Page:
Again, the 'discussion forums' that are run by the brands themselves look a lot like the Facebook 'discussion forum' for MAC Cosmetics - empty.

I will not argue that consumers don’t increasingly use the internet to research products and services before making a purchasing decision.

They obviously do. The problem is that, pragmatically, there’s little room for brand involvement in the discussions Forrester is referring to.

If a brand offers a quality product, some consumers will naturally sing its praises (and often recommend it to their friends). If a brand offers a product that consumers aren’t satisfied with, it can expect negative comments.

In other words, the best way a brand can promote and influence the 'conversation' is at the product-level - successfully introduce the market to a great product and there’s a good chance that the product itself will help cultivate consumer passion.

It’s nearly impossible to engage in a 'conversation' that subtly persuades consumers to love a product they aren’t satisfied with and there’s no 'relationship' to be cultivated with consumers if your product truly isn’t compatible with their needs and desires.

This underlies the admittedly crude analogy I made about what marketing really boils down to:

  • I make a product that I think is great.
  • I identify targets who I think need or want this product.
  • I approach those targets and, using a variety of techniques, attempt to demonstrate to them that my product is great and should be purchased.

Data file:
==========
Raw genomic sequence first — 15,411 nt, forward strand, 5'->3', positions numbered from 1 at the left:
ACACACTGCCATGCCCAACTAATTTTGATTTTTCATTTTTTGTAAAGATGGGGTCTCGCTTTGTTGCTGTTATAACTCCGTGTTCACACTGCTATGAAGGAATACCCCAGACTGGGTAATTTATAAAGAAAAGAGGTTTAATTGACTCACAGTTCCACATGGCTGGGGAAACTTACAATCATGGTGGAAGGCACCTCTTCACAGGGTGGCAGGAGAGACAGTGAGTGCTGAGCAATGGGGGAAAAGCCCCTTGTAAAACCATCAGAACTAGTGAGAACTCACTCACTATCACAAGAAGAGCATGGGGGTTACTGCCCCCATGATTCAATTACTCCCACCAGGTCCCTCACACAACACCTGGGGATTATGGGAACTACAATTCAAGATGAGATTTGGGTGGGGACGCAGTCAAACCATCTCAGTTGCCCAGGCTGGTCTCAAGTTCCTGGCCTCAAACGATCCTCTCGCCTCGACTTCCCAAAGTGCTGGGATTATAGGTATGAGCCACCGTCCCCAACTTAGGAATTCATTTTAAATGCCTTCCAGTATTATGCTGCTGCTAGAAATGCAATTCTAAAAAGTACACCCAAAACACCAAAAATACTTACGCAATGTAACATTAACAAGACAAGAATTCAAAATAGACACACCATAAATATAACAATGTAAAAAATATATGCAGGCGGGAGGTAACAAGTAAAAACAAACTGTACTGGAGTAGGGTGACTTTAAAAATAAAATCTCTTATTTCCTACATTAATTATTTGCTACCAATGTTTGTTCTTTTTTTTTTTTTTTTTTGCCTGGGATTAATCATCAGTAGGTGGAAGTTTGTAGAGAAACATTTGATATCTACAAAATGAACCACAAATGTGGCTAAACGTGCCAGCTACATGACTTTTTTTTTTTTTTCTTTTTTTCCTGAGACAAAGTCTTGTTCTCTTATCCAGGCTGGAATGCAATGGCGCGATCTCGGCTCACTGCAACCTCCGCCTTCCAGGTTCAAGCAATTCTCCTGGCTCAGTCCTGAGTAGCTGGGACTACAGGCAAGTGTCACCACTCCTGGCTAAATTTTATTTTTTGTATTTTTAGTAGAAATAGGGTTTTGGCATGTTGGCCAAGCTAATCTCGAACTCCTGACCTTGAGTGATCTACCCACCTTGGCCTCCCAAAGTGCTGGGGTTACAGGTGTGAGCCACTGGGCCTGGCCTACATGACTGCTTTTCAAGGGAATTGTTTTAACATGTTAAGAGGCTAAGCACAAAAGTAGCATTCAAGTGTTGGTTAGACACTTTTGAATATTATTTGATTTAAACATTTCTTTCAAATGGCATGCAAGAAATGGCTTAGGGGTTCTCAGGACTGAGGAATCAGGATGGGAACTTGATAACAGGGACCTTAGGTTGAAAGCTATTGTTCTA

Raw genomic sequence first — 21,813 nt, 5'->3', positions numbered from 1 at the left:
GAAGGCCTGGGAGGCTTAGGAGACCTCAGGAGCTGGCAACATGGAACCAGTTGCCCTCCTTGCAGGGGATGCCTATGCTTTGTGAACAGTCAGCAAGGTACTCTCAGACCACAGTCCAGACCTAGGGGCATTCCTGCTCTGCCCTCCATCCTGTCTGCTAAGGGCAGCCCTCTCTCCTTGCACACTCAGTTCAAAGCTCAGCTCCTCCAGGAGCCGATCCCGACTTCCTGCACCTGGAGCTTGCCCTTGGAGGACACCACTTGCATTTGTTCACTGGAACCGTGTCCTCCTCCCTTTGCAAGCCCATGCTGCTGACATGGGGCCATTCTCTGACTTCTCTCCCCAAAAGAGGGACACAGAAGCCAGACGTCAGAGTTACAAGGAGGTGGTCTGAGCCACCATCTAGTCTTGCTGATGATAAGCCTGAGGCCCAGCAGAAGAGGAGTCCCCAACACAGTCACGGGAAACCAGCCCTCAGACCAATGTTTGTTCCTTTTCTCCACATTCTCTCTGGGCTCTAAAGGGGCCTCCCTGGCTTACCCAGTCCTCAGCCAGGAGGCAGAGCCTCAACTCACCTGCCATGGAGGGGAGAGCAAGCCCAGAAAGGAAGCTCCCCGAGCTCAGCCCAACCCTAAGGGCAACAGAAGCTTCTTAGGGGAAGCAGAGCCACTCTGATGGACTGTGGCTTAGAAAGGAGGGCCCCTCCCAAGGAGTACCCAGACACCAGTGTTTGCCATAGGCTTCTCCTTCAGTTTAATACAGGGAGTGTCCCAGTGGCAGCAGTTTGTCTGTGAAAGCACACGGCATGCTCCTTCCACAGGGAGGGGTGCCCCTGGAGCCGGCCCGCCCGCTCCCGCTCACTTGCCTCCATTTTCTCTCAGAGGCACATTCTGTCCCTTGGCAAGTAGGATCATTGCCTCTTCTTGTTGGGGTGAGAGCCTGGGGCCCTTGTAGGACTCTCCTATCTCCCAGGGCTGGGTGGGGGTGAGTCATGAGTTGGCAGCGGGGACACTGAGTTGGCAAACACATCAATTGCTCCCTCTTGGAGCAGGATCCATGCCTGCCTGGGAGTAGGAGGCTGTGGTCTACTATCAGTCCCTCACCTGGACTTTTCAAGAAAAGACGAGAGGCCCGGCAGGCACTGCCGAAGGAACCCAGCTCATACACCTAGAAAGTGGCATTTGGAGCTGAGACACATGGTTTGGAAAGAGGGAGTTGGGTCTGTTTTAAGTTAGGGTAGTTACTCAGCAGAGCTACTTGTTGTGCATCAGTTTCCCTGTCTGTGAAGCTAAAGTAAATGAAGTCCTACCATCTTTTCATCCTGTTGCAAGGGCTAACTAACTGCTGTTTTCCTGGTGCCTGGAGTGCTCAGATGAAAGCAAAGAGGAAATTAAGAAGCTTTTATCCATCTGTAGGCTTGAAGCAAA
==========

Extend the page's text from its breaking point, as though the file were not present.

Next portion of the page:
• If I can’t convince those targets that my product is great after reasonable attempts, I should move on to other targets. If I can’t convince enough targets that my product is great, I need to re-evaluate the viability and/or appeal of my product.
  • If I can convince those targets that my product is great and they become buyers, I do my best to ensure that those buyers continue to buy my product. Depending on the product, this can be done in a number of ways which are outside of the scope of this post. In some cases, however, it may be difficult to build a “relationship” with my buyers (i.e. if I sell toilet paper it’s unlikely that consumers are going to become evangelists for my product even if they really do like how soft my tushy tissue is).

At the end of the day, it really isn’t much more complicated than this. Those who try to make it more complicated are either asking for a hernia or a lot of money.


As I read Forrester Research’s article, I couldn’t help but think that the firm is basically forced to offer recommendations that just don’t make sense.

After all, Forrester Research is one of the research firms that has hyped social media the most.

Example 1 - its $279 2006 'Social Computing' report went so far as to state that:

to thrive in an era of Social Computing, companies must abandon top-down management and communication tactics, weave communities into their products and services, use employees and partners as marketers, and become part of a living fabric of brand loyalists”.

Example 2 - its $250 Strategy For Facebook, A Ready-Made Marketing Platform teleconference. It is not unreasonable to say that Forrester Research’s credibility in claiming to be a provider of "pragmatic and forward-thinking advice" is on the line.

So it’s taking the Bush Administration approach - even though the quantitative data shows that social media marketing isn’t delivering the hoped-for results and big proponents (such as Google) are admitting that it hasn’t panned out quite as expected, Forrester Research will continue to tout fanciful claims and hope that people continue to believe them simply because they keep hearing them.